vigilance of his keepers, who the following table of the populaat night-fall make the prisoners tion of Paris for 1815:--Of 20,000 turn in to their rooms, Delzeve, children (as nearly as possible) retreating to an angle of the wall, born every year in Paris, 10,000 without the aid of any instrument, only attain the age of 20, and supporting himself merely against 6800 attain the age of 45. One the two walls, and by some incon- fourth of the children born die ceivable movement of his feet and within the first year, and one third elbows, mounted to the iron spikes. never attain 2 years of age. NotHe seized one of them at its ex- withstanding all the efforts of the tremity, and balanced himself till French government in support of the moment when he thought he vaccination, deaths by small-pox could give himself sufficient im- form a considerable item in this pulsive force. Then making a bill of mortality. The calculator spring he threw himself over the proceeds to draw the inference, chevaux-de-frise upon the roof of that if the whole population of an adjoining house, and succeeded France be 29 millions, the middle in making his escape. One of his term of human beings who attain companions, less adroit, having the age of 20 years is 251,690. tried the same experiment, fell, and was dashed to pieces on the pavement of the prison. None of The Official Gazette of Berlin the present gang equal Delzeve; of the 30th of June, contains the they only resemble him in the following article: means of escalade. Those who Maria Catalini was born at Sini. leave their windows open during gaglia, in the land of the Church, the night, expose themselves to a and descended from an honourable. visit which often costs them dear. | family. She was placed early in a A ladder of cords or even a single convent, where she remained till cord with a hook at the end of it, she was fourteen years of age. thrown with dexterity, enables the Her voice even then was so surplunderer to mount, and the prising, that she was applauded chamber of the sleeper is some whenever she sung in the choir times stripped before his sleep is with the nuns; and on that account interrupted. To avoid the incon- her singing was prevented, lest venience of loading their pockets her vanity should be excited. with a packet of cords, they have de- Her talents developed themselves vised a mode of opening the small so early, so rapidly and in so peniches in which the cords for sus culiar a manner, that at the age pending the lamps are enclosed. of 15 years she appeared with sucThey cut them, and form a lad cess at the side of Marchesi and der on the spot. The gang, now in of Crescentini. At this period the the hands of justice, stand accused court of Portugal collected at of having committed a vast num great expense several Virtuosi at ber of robberies. The police had Lisbon. Catalini was invited at a been long on the watch for these salary of 24,000 crusades (12,000 gentlemen, when one of the crowns.) She remained four years chiefs gave information of their re- in Portugal, and then travelled treats and they were apprehended. through Spain and France, pro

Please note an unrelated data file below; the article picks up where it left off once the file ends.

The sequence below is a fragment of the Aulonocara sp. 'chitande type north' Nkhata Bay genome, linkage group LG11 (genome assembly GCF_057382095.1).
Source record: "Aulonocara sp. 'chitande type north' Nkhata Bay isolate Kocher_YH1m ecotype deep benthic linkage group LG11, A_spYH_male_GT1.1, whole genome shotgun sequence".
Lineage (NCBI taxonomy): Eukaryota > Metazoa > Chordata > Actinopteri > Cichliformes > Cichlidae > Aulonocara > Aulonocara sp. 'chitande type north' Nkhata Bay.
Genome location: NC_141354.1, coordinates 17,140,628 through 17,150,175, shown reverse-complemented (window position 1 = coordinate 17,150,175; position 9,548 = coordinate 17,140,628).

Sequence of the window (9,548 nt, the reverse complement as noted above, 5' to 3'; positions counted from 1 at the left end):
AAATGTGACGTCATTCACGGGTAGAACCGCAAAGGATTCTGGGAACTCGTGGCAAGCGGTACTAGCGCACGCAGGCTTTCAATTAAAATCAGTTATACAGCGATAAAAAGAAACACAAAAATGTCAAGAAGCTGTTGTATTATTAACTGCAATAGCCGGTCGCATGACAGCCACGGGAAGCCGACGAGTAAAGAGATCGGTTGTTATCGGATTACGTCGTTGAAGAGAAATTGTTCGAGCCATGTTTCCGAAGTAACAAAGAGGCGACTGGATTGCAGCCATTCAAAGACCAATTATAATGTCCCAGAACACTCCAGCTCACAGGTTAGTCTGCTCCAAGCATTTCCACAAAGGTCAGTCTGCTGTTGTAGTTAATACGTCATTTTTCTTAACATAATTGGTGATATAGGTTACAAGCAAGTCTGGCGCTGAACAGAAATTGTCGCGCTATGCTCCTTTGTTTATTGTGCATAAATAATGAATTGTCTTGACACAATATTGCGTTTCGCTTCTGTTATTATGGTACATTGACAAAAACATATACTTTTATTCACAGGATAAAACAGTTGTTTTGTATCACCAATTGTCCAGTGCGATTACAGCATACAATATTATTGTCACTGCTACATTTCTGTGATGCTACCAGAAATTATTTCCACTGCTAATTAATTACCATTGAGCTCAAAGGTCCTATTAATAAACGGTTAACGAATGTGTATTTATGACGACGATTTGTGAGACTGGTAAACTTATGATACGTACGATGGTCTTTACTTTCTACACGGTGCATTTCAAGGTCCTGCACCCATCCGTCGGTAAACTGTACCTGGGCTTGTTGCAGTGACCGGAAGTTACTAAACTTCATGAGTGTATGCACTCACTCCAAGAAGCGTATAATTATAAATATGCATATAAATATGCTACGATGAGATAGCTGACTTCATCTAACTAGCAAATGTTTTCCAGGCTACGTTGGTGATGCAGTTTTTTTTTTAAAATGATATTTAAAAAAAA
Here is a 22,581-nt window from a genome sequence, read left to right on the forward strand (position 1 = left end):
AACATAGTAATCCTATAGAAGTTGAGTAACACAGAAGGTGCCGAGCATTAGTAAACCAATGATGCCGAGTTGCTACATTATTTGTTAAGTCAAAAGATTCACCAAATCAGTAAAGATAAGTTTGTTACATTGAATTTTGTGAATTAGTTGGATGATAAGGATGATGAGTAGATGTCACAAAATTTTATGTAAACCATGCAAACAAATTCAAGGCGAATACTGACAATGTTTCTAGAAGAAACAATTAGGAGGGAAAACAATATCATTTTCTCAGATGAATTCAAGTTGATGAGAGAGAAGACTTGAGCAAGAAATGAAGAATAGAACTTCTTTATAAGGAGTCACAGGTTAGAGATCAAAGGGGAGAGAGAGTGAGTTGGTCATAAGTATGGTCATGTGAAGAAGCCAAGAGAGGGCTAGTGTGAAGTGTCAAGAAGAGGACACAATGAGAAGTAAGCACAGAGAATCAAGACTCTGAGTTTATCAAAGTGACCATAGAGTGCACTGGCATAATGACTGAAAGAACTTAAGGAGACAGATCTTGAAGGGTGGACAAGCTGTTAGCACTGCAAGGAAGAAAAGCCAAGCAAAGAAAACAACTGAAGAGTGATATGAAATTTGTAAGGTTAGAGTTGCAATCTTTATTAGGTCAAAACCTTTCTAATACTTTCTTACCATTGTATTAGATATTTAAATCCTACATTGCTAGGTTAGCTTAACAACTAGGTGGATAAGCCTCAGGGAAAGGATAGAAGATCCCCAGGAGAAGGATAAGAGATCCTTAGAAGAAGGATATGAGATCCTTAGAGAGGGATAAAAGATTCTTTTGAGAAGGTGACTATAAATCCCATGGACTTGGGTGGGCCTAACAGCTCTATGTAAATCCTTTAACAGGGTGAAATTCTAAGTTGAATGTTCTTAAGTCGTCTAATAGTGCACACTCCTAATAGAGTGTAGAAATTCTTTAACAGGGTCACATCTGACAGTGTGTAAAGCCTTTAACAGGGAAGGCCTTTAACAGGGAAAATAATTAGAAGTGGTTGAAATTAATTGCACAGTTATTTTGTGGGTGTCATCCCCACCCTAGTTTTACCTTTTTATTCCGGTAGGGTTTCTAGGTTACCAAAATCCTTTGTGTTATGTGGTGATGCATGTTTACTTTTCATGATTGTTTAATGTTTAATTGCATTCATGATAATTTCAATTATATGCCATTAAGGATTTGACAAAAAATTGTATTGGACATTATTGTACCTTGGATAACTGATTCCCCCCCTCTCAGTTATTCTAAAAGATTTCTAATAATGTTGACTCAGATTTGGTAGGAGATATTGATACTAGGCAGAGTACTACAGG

ceeding to England, where very The French Almanacks give advantageous proposals were made Vol. II.